DEVELOP A COMPANY PHILOSOPHY A thoughtfully planned philosoguides how your practice operates

is the first step to reinforcing your brand among your workforce. The prestigious Ritz-Carlton Hotel Company is an excellent example. It has created the following five “Gold Standards” for business operations that reinforce the brand and detail an employee’s role in delivering on it: A vision to revolutionize hospitality in America by creating a luxury setting for guests and a credo that states the company’s commitment to the genuine care and comfort of its guests.   A motto that exemplifies the level of service for its guests:  “We are ladies and gentlemen serving ladies and gentlemen.” Three steps of service: (1) A warm and sincere greeting that uses the guest name, if and when possible, (2) Anticipation and compliance with guest needs, and (3) A fond farewell that uses a guest’s name, if and when possible.  The “20 Basics” that outline the responsibilities and expectations for how the company delivers on its service (including #13-Never Lose a Guest). The employee promise: “At The RitzCarlton, our ladies and gentlemen are the most important resource in our service commitment to our guests.” V I S I O N C A R E P RO D U C T N E WS . C O M

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Branding.

MAINTAIN BRAND CONSISTENCY This step is essential to building a strong brand. However, it is often one of the first steps to unravel. You must establish consistency throughout all aspects of your organization. Just setting standards is not enough. You must constantly evaluate your actions. Establish checkpoints for each aspect of the business that interacts with customers and the general public. Ensure that each employee is empowered to identify and address inconsistencies in your brand. Fail to deliver on brand with one customer, and he or she might forget. Fail to do so for another, and he or she might not be so forgiving. It only takes a scant few to dispel the brand you are touting.    PRACTICE WHAT YOU PREACH The best way to lead is by example. If your brand projects your organization as one that supports its employees and then reneges on that promise, your brand (and sales) will suffer. Case in point: Walmart, which says, “We believe that one of the keys to our success is our people and how we treat V I S I O N C A R E P RO D U C T N E WS . C O M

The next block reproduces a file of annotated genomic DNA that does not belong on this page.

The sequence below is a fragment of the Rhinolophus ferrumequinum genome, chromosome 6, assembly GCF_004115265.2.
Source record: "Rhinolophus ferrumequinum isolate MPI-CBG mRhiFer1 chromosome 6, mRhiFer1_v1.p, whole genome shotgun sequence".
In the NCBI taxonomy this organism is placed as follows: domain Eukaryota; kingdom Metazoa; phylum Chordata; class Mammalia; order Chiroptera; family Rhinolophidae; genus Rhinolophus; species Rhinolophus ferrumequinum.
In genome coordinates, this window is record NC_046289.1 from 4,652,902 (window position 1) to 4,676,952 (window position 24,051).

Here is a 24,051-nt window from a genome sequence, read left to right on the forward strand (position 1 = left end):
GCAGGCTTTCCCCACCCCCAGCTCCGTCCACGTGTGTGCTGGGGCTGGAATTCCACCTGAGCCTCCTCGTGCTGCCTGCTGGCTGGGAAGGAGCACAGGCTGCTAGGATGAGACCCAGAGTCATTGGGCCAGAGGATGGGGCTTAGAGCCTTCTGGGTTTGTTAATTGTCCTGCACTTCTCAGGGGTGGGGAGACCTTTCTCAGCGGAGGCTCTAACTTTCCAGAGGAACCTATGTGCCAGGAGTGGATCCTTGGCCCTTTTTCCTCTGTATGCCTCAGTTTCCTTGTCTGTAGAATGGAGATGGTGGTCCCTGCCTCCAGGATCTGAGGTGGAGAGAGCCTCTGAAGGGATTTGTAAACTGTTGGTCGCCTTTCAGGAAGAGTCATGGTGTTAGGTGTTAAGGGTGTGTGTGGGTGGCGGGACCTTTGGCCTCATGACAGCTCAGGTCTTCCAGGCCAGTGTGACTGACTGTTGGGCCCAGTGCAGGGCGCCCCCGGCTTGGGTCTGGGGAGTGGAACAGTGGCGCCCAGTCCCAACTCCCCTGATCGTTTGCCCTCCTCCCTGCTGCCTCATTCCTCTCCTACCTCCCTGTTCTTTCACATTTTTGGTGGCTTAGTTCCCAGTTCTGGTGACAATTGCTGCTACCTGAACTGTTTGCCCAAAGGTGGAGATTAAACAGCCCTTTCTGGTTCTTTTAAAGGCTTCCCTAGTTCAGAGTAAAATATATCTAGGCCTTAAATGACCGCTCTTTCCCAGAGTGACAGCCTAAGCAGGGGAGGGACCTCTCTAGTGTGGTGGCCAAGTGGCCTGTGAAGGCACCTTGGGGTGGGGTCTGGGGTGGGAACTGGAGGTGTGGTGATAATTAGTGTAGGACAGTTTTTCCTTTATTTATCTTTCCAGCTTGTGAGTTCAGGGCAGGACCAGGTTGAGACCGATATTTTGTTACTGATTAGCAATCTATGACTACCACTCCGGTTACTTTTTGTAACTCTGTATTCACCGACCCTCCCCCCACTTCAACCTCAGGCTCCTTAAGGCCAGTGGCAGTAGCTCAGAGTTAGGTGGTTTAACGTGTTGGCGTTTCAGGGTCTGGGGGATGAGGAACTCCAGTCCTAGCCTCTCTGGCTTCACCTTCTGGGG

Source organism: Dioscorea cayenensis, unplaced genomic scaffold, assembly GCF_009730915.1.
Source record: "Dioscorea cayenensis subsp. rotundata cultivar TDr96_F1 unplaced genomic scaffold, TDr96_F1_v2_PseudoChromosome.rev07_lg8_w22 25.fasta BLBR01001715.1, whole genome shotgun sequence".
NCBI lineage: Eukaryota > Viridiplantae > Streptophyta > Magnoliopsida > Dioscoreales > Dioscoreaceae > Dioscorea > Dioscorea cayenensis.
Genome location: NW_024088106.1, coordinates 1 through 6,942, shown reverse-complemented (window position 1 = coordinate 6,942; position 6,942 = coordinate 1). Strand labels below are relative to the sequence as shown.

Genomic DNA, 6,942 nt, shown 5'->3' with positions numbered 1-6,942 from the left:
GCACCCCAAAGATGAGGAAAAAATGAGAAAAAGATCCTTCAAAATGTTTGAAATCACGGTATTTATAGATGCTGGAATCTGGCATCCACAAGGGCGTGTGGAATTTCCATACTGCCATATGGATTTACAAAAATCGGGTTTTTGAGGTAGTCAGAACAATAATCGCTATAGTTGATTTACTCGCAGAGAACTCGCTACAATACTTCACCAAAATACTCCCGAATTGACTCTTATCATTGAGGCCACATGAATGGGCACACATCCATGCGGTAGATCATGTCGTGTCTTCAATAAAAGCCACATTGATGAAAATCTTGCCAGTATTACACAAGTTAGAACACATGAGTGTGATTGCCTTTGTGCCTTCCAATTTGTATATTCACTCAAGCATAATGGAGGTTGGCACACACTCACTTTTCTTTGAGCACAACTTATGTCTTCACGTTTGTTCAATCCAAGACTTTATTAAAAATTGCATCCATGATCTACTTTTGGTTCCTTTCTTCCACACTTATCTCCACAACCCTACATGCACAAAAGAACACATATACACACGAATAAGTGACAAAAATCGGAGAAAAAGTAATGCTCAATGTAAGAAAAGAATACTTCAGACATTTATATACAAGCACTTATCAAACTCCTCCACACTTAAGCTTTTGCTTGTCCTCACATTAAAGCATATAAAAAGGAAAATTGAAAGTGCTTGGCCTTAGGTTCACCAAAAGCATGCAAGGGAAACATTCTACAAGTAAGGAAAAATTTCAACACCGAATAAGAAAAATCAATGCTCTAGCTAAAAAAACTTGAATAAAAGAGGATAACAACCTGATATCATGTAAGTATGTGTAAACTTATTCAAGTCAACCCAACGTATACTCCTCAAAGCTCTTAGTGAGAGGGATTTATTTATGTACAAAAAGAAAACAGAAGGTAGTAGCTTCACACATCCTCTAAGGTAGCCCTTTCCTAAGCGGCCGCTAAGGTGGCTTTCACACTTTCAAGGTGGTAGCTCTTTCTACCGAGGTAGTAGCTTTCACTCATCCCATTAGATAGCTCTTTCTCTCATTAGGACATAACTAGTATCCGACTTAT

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them.” However, the retail chain has been the subject of unfair employee wage practice lawsuits. Moreover, though the company says it values its target customer (the hardworking middle class), its actions aren’t necessarily consistent with the rhetoric.  

Your brand is only as good as the people behind it . . . and the people in front of your customer. IMPLEMENT BRAND GUIDELINES In order to ensure brand consistency, your organization must establish a framework or set of brand guidelines for all to follow. We’re not merely talking about logo or corporate identity guidelines but actual brand guidelines that communicate the company’s brand positioning statement, key messages, core values, brand attributes, measures of success and processes for handling customer issues or feedback. Federal Express was an early pioneer of this idea. The international shipper utilizes

an internet-based program that outlines the company’s brand guidelines. This detailed approach provides guidance on everything from the graphic standards for use of the company logo to how cultural differences affect brand (particularly important for global companies). Establishing brand guidelines leaves no room for misinterpretation and helps maintain consistency throughout all levels of the organization. Brand extends well beyond your marketing efforts. Your brand is only as good as the people behind it . . . and the people in front of your customer. Take the time to effectively build a corporate culture that mirrors your brand. Train your employees to represent that brand.  Evaluate your consistency in delivering your brand across all aspects of your business. In doing so, you will strengthen your brand equity and position your practice for greater success. n Laura Pasternak is principal/chief brand strategist of MarketPoint, LLC, a brand management firm that helps businesses improve results by identifying, integrating and managing customer-driven brand equities and strategies. YourMarketPoint.com. O C TO B E R 2 018 VC P N | 17

9/20/18 7:24 PM


Leadership.

Nurture Confidence IN YOUR TEAM By David M. Dye

A